Innovative technology is changing the way businesses are managed, and the energy sector, while not leading the way, is nevertheless seeing an increase in the use of artificial intelligence, telematics and big data to lower costs, streamline operations and enhance safety. However, with increased access to information afforded by technology comes the risk that unauthorized parties could gather data as well.
In addition, market forces and regulatory rollbacks are seeking to balance environmental protection with the need for sustaining and growing industry sectors. Petrochemicals and export opportunities represent the largest potential for growth, but alternative energy sources—led by bioenergy—are expected grow as well.
Following are highlights of some trends to watch in 2019:
ARTIFICIAL INTELLIGENCE AND ROBOTICS
From well head to burner tip, the energy industry’s efforts to adopt innovative technology has been driven largely by rising costs and changing prices. Evolving price climates, for example, have seen the price per barrel of crude on a roller coaster ride, going from about $35 in January 2016 to $60 in November 2018. This volatile environment has pushed the industry to find innovative ways to reduce production costs and keep margins relatively stable.
Human resource constraints are another factor pushing the industry towards innovation. Artificial intelligence and automation are filling in the gaps left by a workforce that moved on when energy prices fell to dramatically low levels in late 2014. Geography is also playing a role. Telematics, the long-distance transmission of digitized information, is being used to troubleshoot equipment and monitor production status. Remote monitoring is being used to save time and expense by reducing travel.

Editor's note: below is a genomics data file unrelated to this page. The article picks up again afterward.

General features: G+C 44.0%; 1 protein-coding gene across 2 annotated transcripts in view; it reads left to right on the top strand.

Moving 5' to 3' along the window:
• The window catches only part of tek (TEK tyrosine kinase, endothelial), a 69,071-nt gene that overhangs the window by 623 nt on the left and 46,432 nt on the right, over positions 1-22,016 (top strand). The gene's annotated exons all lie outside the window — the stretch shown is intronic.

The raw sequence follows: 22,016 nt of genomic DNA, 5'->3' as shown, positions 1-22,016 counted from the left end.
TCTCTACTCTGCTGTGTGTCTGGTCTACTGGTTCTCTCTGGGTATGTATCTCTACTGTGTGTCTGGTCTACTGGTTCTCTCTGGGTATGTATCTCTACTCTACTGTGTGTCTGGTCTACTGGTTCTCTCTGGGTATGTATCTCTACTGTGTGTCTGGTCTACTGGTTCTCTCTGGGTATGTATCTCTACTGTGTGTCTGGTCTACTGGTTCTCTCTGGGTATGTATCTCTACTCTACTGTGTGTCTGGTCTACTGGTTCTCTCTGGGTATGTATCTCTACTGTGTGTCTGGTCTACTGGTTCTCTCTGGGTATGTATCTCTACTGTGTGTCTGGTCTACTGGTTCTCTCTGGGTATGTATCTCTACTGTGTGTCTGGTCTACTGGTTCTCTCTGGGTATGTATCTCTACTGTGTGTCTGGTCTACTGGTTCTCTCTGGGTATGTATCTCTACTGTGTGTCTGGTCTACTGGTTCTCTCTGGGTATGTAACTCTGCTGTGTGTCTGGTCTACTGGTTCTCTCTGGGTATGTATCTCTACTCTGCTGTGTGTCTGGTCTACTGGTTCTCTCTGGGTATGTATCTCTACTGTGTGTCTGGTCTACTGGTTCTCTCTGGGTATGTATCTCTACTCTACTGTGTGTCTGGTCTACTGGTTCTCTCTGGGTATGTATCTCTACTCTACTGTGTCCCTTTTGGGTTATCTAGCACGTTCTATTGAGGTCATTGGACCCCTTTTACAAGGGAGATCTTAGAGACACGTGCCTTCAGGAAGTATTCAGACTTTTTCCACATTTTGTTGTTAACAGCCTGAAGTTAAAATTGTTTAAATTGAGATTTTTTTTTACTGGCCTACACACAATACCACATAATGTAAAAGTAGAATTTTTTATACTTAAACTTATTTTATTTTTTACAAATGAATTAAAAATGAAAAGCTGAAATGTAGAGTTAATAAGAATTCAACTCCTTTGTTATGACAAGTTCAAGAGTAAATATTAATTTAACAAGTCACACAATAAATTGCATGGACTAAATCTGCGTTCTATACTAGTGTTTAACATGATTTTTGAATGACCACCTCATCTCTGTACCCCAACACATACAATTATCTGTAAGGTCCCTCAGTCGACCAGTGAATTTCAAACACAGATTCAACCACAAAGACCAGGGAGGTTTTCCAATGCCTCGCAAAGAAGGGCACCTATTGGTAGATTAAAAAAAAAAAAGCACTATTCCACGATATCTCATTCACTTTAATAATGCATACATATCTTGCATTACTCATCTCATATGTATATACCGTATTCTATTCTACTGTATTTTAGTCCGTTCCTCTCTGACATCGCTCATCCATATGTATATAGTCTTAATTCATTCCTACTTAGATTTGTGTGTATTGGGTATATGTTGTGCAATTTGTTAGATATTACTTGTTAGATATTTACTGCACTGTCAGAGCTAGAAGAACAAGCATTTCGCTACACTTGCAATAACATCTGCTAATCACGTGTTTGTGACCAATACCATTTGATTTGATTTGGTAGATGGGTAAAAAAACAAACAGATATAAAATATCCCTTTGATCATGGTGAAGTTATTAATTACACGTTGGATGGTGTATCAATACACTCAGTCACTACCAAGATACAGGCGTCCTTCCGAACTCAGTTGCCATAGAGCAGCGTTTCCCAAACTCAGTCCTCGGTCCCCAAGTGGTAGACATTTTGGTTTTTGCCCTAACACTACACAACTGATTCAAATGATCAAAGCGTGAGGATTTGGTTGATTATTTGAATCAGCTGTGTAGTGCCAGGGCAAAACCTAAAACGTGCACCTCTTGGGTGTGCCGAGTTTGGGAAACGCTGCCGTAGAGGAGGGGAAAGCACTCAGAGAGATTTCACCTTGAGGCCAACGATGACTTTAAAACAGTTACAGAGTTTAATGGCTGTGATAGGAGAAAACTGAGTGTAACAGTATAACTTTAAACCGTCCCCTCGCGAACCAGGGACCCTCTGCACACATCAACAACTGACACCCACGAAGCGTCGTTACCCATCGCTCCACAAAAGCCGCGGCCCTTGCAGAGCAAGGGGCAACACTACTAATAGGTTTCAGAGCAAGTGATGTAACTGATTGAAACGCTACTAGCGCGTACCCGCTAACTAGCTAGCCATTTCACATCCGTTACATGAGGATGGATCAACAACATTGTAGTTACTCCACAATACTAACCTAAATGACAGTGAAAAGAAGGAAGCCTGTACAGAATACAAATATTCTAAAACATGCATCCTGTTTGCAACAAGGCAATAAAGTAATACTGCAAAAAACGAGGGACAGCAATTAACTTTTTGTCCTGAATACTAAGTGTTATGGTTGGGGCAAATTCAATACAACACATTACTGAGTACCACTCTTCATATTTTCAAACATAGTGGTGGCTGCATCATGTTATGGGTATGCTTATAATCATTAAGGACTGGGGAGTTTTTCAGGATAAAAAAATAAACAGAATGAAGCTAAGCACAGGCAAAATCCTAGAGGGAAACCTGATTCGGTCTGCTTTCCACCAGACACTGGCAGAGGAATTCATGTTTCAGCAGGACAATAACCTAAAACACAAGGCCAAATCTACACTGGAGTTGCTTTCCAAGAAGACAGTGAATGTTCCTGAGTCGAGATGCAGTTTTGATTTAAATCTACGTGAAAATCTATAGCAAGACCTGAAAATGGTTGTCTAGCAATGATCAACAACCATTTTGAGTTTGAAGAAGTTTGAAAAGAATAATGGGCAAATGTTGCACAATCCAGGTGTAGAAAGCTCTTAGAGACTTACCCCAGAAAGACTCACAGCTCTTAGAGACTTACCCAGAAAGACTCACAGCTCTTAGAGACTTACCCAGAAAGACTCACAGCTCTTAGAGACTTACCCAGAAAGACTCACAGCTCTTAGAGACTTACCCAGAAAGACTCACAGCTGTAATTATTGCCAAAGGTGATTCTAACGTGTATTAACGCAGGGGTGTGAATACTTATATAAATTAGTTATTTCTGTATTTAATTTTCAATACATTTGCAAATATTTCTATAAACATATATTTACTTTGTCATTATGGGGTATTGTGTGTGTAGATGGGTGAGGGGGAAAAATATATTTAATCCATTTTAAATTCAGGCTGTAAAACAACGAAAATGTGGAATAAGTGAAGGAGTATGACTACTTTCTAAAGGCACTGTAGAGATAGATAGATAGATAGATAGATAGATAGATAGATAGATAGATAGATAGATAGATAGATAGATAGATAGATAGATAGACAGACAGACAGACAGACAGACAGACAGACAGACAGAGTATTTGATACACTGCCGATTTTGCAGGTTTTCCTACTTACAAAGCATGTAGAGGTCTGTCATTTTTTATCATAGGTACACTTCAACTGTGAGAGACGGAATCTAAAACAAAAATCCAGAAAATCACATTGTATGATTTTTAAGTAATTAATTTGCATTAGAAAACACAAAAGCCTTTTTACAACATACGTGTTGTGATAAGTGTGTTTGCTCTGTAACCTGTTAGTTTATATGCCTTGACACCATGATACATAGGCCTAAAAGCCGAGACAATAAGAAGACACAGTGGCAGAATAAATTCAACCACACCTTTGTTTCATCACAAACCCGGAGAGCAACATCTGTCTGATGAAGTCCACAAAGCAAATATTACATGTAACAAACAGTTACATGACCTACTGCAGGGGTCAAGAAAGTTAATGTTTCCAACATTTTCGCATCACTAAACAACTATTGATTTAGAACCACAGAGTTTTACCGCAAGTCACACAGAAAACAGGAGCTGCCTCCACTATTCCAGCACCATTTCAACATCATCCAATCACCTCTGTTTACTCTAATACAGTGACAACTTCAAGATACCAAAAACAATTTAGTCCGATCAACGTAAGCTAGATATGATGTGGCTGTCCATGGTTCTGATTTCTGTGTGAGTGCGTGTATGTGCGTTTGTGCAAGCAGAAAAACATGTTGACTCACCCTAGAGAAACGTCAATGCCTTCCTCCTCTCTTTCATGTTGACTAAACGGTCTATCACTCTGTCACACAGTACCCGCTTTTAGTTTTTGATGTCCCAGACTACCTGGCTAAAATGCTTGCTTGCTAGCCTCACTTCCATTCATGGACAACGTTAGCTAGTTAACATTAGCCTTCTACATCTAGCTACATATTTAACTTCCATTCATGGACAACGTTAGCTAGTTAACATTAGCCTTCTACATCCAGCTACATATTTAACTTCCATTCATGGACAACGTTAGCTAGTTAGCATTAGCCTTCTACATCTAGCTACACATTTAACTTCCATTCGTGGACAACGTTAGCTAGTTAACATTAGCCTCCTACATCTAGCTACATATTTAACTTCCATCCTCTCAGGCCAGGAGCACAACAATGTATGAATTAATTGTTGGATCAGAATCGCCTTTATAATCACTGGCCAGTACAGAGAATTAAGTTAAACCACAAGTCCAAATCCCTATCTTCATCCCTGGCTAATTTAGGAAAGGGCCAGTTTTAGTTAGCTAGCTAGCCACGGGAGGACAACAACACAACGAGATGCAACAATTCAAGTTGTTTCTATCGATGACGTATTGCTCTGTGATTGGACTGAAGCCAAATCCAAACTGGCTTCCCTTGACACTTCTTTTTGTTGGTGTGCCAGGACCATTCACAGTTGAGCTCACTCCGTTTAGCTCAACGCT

Moreover, AI and machine learning can help improve outputs for oil and gas production by optimizing well design and carrying out preventative maintenance. For clean and alternative energy, AI can help boost output of renewables and better integrate distributed renewable energy sources into the grid.1
The benefits of technology integration are clear and substantial: The average time spent drilling a new oil or gas well has dropped to as little as 12 days, down from an average of 32 days, depending on the basin.2 The International Energy Agency estimates that widespread use of digital technologies could decrease production costs between 10 percent and 20 percent and boost recoverable oil and gas resources by about 5 percent globally.3
Technology is enhancing safety in the industry as well. In offshore drilling, rather than use tethered equipment that required operators to be physically present on the platform or drill ship, companies can install next-generation robotics that allow operators to be onshore. On a smaller scale, automation and other technology are increasing safety for coal production as well.
THE IMPACT OF CYBERSECURITY